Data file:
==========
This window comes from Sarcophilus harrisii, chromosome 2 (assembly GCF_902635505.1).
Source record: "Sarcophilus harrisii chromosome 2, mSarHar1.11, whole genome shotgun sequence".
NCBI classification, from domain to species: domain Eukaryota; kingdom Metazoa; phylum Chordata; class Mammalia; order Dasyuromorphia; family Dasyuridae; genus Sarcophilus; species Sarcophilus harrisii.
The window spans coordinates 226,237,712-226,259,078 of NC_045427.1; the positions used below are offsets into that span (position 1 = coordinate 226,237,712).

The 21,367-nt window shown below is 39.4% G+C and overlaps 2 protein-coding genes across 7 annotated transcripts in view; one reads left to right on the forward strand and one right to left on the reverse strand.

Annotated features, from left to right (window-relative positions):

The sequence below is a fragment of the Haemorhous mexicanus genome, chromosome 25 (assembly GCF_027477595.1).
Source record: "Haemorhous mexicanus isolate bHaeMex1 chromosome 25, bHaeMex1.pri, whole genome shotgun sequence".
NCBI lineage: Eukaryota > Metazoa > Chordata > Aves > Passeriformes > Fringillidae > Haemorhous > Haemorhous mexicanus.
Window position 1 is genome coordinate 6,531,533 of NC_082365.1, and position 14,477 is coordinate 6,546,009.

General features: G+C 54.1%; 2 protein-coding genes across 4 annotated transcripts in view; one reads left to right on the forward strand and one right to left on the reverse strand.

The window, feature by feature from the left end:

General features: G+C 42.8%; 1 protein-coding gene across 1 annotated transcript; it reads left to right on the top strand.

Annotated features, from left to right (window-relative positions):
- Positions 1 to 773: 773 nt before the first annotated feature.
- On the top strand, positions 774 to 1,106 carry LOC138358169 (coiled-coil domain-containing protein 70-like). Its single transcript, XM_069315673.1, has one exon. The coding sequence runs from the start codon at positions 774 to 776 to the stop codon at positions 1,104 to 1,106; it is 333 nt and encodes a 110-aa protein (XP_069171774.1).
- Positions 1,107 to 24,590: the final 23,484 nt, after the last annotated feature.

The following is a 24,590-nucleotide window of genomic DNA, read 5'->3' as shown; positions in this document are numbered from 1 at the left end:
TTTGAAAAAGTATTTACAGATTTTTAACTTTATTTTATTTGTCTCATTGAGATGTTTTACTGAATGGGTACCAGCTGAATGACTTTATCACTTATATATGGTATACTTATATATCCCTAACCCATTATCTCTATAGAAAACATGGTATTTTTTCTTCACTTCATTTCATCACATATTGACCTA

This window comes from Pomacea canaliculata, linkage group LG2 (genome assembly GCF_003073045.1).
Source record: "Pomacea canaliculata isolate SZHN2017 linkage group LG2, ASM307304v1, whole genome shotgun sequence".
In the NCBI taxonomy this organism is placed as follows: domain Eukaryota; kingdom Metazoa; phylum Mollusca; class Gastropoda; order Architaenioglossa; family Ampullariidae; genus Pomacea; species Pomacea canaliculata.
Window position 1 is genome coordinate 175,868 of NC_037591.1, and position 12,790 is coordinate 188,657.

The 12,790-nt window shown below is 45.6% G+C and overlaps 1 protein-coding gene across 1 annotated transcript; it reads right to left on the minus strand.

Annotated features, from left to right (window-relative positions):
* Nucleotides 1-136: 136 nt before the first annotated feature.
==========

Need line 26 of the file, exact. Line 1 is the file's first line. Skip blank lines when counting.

* Nucleotides 1-136: 136 nt before the first annotated feature.